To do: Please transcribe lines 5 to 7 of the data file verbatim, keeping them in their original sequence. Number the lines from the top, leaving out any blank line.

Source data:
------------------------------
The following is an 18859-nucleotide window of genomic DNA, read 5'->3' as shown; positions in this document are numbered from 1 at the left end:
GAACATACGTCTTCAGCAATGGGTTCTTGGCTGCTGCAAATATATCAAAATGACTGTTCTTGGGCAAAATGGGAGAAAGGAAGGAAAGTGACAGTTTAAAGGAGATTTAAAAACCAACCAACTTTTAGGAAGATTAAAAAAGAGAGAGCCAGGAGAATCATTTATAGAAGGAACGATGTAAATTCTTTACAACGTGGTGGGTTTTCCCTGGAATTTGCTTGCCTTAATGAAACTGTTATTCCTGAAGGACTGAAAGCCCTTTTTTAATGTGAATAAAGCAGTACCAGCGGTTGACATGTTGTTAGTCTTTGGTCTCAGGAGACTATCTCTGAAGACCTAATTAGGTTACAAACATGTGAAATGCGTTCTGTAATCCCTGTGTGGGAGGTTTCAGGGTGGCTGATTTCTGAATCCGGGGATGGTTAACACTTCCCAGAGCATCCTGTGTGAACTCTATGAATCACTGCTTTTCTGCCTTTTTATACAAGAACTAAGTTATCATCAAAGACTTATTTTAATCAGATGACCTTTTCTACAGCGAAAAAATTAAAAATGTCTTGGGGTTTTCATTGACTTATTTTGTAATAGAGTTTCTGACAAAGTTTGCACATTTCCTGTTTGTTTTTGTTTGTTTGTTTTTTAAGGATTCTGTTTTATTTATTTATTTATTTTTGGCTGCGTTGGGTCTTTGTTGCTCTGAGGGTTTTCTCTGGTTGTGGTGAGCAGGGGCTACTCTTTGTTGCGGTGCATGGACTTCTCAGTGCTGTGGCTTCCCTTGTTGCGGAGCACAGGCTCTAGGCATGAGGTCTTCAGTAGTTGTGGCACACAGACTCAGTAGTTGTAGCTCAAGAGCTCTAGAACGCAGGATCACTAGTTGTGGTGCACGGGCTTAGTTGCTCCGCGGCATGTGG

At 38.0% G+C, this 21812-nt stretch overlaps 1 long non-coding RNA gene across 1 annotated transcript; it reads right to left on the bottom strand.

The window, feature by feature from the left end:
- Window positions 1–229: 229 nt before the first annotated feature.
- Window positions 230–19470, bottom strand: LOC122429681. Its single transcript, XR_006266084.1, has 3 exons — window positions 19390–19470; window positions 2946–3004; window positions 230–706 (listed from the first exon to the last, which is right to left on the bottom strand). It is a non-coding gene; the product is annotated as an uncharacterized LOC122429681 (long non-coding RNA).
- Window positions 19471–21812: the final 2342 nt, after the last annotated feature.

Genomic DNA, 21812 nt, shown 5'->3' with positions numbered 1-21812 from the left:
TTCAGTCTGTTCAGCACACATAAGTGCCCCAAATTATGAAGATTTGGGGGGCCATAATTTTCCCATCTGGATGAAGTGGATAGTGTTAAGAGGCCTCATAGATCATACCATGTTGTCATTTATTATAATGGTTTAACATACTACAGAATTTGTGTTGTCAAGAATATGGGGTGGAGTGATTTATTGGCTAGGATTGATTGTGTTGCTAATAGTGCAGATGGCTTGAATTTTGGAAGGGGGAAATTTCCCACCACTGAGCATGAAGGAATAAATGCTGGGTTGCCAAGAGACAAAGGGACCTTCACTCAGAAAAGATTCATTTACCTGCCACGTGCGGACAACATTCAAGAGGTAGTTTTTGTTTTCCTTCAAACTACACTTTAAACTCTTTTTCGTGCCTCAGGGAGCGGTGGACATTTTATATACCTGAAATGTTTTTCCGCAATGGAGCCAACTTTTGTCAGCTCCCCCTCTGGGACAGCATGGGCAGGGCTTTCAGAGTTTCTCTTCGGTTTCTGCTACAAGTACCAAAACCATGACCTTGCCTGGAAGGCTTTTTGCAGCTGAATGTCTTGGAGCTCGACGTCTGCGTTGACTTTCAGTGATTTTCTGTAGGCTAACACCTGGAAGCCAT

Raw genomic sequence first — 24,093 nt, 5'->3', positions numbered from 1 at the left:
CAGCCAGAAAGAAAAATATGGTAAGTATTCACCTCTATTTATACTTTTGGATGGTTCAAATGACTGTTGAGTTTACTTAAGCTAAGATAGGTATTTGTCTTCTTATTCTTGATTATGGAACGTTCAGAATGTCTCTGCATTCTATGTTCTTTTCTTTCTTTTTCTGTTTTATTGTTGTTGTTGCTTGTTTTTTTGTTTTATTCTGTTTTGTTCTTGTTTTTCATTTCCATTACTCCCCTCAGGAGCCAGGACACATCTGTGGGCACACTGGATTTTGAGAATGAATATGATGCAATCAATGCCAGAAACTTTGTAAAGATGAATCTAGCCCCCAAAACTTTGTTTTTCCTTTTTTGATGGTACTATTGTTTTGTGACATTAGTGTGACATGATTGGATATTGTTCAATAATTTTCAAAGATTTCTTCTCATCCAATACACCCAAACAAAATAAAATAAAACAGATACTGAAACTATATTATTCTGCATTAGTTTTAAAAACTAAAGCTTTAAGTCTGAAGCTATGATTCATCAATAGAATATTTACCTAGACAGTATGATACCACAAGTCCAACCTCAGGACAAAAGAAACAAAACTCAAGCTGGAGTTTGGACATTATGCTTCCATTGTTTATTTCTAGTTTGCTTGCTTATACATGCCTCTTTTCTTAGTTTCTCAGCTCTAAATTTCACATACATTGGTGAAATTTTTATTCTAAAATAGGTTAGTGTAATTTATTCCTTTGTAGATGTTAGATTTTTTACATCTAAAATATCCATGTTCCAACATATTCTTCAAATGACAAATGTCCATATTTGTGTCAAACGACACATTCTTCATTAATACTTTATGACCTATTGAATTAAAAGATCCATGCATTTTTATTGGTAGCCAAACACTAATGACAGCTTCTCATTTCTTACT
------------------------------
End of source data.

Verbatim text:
- Window positions 1–229: 229 nt before the first annotated feature.
- Window positions 230–19470, bottom strand: LOC122429681. Its single transcript, XR_006266084.1, has 3 exons — window positions 19390–19470; window positions 2946–3004; window positions 230–706 (listed from the first exon to the last, which is right to left on the bottom strand). It is a non-coding gene; the product is annotated as an uncharacterized LOC122429681 (long non-coding RNA).
- Window positions 19471–21812: the final 2342 nt, after the last annotated feature.